I didn’t exactly make it big but I did alright. I operated a club, showcasing burlesque and vaudeville acts in a town called Sawville, Indiana. There was no other club like it in town. Businessmen paid money to see girls gyrate on stage, and a few, mostly washouts, junkies, or boozehounds, to see freaks and intentionally inept magicians, to see men dance like old “Bojangles” Robinson. I introduced all the acts, me, too old to skim off the reputation of a child prodigy.

Now every night after a show, I’ll approach the spotlight and look out into the audience--a sea of mostly empty seats--and the stragglers, half asleep. I’ll talk about how I owe what I have to The Great One, Jackie Gleason.

Always, which is the opposite railroad from Never, someone in a back row, hoots and whistles. I can never make out the face. I like to believe that it’s my private dancer, my girl with the fat nose, the memory like a smoke ring. An Alice of invisible curves. But more likely, it's some all-night crasher with gummy hands and sticky feet. But like I said, I can never see the face.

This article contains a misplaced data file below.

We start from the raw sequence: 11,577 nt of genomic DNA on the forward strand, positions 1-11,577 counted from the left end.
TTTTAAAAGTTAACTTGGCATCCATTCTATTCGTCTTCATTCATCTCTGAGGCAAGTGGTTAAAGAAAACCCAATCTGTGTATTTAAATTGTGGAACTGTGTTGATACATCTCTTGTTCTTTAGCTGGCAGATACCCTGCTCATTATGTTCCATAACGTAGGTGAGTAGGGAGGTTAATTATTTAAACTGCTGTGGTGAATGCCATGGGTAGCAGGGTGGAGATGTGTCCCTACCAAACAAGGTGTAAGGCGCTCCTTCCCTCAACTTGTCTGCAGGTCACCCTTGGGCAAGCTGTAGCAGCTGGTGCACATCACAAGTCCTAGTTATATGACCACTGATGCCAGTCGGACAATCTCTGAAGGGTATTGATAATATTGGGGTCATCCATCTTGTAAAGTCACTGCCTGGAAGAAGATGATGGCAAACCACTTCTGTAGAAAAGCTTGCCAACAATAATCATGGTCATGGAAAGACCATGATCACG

i Wake Up Screaming (Pubbed in Why Vandalism? 2009)

i am standing at the edge of a cliff. i am wavering on the highest cliff overlooking the Santa Monica surf. Listen to my thoughts that rush and swell like the ebb and flow of the sea. And when i look down into the transparent patina of blue, endless swell of blue, i can still see her eye lying at the bottom. A black marble. It will keep staring up at me. Will it someday float to the top? Will it hunt me down with steadfast gaze? That tiger black eye and her Tiger Lily body. Tiger, tiger, no longer burning bright in this world.

My name is Reese Lovejoy. i got about an hour to live. Maybe less. Maybe more. Not much more. I remember the headaches that boomed and obliterated and the lights. The lights would switch on and off, like Venetian blinds, thin rectangles of sunlight. Always preceded the headaches.

i squat down near the cliff’s edge. Look on the bright side, i think--If you have an hour to live, you got an hour to kill. It’s funny; it’s not. That the headaches will stop is a relief but not, no, comes the darkness that swallows one whole, the void in the last thoughts. The void is what can swallow you whole. It’s hard to think coughing up gobs of congealed blood, and the bullet hole, the radiating pain, the burn. A shark-like pain is tearing at my vessels, their lining and then deeper. Don’t look down. You’ll fall too.